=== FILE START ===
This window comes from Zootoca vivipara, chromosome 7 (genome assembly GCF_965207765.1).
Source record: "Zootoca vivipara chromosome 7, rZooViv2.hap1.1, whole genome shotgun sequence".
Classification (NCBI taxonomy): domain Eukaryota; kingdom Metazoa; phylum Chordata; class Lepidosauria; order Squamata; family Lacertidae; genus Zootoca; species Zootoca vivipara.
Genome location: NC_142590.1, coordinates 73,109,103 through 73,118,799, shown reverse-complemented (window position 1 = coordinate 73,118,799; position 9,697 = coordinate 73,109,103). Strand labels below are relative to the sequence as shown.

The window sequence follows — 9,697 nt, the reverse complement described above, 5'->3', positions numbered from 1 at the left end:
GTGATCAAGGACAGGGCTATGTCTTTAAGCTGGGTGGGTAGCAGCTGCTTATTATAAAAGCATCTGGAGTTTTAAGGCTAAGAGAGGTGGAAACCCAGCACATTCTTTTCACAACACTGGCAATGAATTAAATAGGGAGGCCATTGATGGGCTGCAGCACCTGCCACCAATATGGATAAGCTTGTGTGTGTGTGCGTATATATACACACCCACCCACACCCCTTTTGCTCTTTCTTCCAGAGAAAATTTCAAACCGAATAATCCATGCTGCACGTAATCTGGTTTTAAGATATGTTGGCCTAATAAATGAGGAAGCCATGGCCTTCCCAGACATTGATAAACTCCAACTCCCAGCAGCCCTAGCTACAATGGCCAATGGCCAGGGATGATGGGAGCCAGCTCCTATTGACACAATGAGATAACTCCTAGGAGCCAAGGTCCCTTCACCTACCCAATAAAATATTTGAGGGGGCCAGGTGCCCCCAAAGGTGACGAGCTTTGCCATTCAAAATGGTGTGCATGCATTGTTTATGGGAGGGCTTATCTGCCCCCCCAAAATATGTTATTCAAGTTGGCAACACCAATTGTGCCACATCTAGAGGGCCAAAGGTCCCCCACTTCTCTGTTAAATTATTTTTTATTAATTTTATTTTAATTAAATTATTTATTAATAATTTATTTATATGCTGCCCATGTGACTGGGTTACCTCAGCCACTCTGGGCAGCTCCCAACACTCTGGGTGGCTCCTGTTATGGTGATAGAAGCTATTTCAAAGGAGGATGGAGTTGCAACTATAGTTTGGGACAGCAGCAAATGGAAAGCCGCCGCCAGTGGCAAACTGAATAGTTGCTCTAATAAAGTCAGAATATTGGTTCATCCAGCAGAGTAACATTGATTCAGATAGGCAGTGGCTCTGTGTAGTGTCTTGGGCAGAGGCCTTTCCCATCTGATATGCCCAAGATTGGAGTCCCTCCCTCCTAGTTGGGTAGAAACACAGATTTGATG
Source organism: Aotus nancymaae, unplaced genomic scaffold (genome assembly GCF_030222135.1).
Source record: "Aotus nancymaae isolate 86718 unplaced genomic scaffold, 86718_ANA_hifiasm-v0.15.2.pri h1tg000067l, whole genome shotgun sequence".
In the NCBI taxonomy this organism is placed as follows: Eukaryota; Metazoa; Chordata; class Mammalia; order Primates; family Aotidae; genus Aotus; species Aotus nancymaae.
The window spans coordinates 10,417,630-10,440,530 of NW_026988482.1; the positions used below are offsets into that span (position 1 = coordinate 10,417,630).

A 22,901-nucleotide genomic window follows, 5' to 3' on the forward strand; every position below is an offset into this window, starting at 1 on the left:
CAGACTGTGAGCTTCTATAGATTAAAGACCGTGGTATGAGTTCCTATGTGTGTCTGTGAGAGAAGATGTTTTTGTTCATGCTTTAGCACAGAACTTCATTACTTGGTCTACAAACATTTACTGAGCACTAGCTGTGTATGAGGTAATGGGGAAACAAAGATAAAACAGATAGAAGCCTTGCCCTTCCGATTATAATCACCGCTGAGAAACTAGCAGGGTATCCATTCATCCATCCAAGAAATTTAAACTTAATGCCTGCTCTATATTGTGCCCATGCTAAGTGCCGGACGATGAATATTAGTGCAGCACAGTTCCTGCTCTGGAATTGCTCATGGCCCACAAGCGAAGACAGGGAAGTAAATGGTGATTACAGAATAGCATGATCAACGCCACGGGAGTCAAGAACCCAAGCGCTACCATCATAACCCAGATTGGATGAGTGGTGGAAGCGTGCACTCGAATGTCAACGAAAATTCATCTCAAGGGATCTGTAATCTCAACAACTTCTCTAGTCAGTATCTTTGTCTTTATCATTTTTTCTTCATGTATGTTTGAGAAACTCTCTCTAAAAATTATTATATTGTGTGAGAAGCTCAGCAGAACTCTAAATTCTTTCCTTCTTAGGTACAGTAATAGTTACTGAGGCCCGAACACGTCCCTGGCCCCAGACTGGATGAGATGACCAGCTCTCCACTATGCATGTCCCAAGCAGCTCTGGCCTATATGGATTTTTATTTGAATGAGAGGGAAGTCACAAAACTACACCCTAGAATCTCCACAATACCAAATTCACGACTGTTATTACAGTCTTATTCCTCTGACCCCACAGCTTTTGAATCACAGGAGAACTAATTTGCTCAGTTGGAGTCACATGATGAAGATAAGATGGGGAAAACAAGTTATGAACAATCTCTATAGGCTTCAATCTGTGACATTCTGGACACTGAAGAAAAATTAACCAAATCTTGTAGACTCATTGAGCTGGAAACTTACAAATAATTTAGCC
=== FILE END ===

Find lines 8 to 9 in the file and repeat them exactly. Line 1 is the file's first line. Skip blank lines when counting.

Source record: "Aotus nancymaae isolate 86718 unplaced genomic scaffold, 86718_ANA_hifiasm-v0.15.2.pri h1tg000067l, whole genome shotgun sequence".
In the NCBI taxonomy this organism is placed as follows: Eukaryota; Metazoa; Chordata; class Mammalia; order Primates; family Aotidae; genus Aotus; species Aotus nancymaae.